The #MeToo Case That Divided the Abortion-Rights Movement
When an activist accused one of the most respected physicians in the movement of sexually assaulting her, everyone quickly took sides.
Story by Maggie Bullock
March 2020 Issue, Atlantic Magazine
(Posted Feb 21, 2020)
On a 92-degree morning in September, three clinic escorts gathered in the meager shade of a tree outside the Alabama Women’s Center for Reproductive Alternatives. They arrive here at 8:30 a.m. on the dot, regular as clock-punchers, on the three days a week the Huntsville clinic is open to perform abortions. The women and girls arrive dressed for comfort in sweatpants and shower slides, carrying pillows from home or holding the hand of a partner or friend. The escorts, meanwhile, wear brightly colored vests and wield giant umbrellas to block the incoming patients from the sight, if not the sound, of the other group that comes here like clockwork: the protesters.
Sometimes there are as many as a dozen. This day there were four: one woman, three men, all white. Four doesn’t sound like that many until you’re downwind of them maniacally hollering: Mommy, don’t kill me! You’re lynching your black baby! They rip their arms and legs off! They suffer! They torture them!
Senate Republicans Want to Protect Babies ‘Born Alive’ After an Abortion. That Doesn’t Happen.
The U.S. Senate will vote on the “Born-Alive Abortion Survivors Act” in the coming weeks. Here's what that means.
by Carter Sherman
Feb 15 2020
Abortion politics are, to put it lightly, contentious. But in the coming weeks, the Senate will vote on what may be their third rail: abortions that occur late in pregnancy.
On Thursday, Senate Majority Leader Mitch McConnell set up votes for a 20-week ban on abortions and a bill known as the “Born-Alive Abortion Survivors Act.” While neither are expected to hit the 60-vote threshold they’d need to pass, the vote on the “Born-Alive” bill is red meat for conservatives — and the legions of anti-abortion voters they’re hoping to galvanize ahead of the 2020 elections.
How the debate over the ERA became a fight over abortion
Because only women can have abortions, conservatives argue restrictions on the procedure could be found unconstitutional under the Equal Rights Amendment.
By ELEANOR MUELLER and ALICE MIRANDA OLLSTEIN
Conservative activists waged a successful campaign against the Equal Rights Amendment decades ago by warning it would force women into combat, legalize gay marriage and erode gender roles.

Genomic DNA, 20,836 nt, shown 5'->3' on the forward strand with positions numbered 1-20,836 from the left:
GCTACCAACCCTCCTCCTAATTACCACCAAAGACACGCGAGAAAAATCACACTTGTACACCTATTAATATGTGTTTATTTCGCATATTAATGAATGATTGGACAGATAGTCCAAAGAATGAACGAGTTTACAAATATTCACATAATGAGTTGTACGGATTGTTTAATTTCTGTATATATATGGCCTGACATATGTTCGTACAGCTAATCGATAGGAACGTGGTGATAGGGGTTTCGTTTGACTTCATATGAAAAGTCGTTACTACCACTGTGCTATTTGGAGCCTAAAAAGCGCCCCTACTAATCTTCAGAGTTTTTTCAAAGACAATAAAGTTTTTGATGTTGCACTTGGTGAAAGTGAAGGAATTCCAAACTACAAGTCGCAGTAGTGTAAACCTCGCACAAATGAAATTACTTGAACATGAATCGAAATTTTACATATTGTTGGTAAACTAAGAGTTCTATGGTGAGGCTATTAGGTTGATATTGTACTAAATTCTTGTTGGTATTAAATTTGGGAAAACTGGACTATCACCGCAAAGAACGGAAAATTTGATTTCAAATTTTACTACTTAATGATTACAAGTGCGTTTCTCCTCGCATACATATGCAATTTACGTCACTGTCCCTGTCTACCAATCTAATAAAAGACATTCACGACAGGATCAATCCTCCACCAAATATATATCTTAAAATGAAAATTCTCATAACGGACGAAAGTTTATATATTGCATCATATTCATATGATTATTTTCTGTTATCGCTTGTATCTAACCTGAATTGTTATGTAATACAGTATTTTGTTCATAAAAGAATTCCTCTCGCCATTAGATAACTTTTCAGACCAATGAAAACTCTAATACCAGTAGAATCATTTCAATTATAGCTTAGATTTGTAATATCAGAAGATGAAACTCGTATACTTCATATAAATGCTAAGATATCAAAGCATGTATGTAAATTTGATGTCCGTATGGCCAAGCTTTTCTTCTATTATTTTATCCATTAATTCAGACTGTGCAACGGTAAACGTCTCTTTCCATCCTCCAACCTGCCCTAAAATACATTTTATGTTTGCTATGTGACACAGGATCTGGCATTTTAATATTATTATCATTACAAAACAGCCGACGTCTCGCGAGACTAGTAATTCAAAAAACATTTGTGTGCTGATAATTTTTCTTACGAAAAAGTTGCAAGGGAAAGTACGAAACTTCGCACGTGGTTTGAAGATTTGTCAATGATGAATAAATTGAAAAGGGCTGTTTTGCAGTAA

But in 2020, opponents are zeroing in on one line of attack: a claim that ERA would require taxpayer-funded abortions.
"The right to abortion has been decimated": Shocking stories characterize abortion rights hearing
Missouri women were subject to needless pelvic exams, part of a cruel tactic from anti-choice legislators
November 17, 2019
After she learned her fetus was affected by a rare, severe abnormality that would result in her pregnancy ending either in stillbirth or a baby whose life necessitated immediate medical intervention, a small business owner from Missouri and her husband decided the "greatest act of love" they could take as parents would be to terminate the pregnancy. In deciding to terminate the pregnancy, the couple didn't expect politics to play a role in their experience — but that's exactly what happened.
"Libby's story is heartbreakingly linked with the political landscape in Missouri — something I never thought I would have to navigate when learning the most devastating news of our life," Jennifer Box said in emotional testimony before the House Oversight and Reform Committee. "This meant I moved at the direction of the government."
Trump Administration Strengthens ‘Conscience Rule’ for Health Care Workers
A shift in the balance between the rights of patient and provider, with religion in the middle.
By Margot Sanger-Katz
May 2, 2019
President Trump on Thursday announced an expanded “conscience rule” to protect health care workers who oppose abortion, sterilization, assisted suicide and other medical procedures on religious or moral grounds.
The rule establishes guidelines for punishing health care institutions with the loss of federal funds if they fail to respect the rights of such workers.
Do Americans Support Abortion? A New Poll Shows Stunning Results About Voters
By Hannah Golden
July 30, 2018
As voters are preparing to head to the polls in November for the midterm elections, the fates of a handful of senators are tied up in the nomination of a new Supreme Court justice. The stance of Judge Brett Kavanaugh, President Donald Trump's nominee for the seat, on abortion in particular has caught the attention of voters, according to a new poll. The findings of the survey, released Monday, July 30, make it clear just how much Americans support abortion and indicate how this might play out in November.
The poll was conducted by Civis Analytics on behalf of the National Women's Law Center (NWLC) and the Planned Parenthood Action Fund (PPFA). The online survey, conducted on July 25, included responses from 2,438 likely voters, including Democrats, Republicans, and Independents.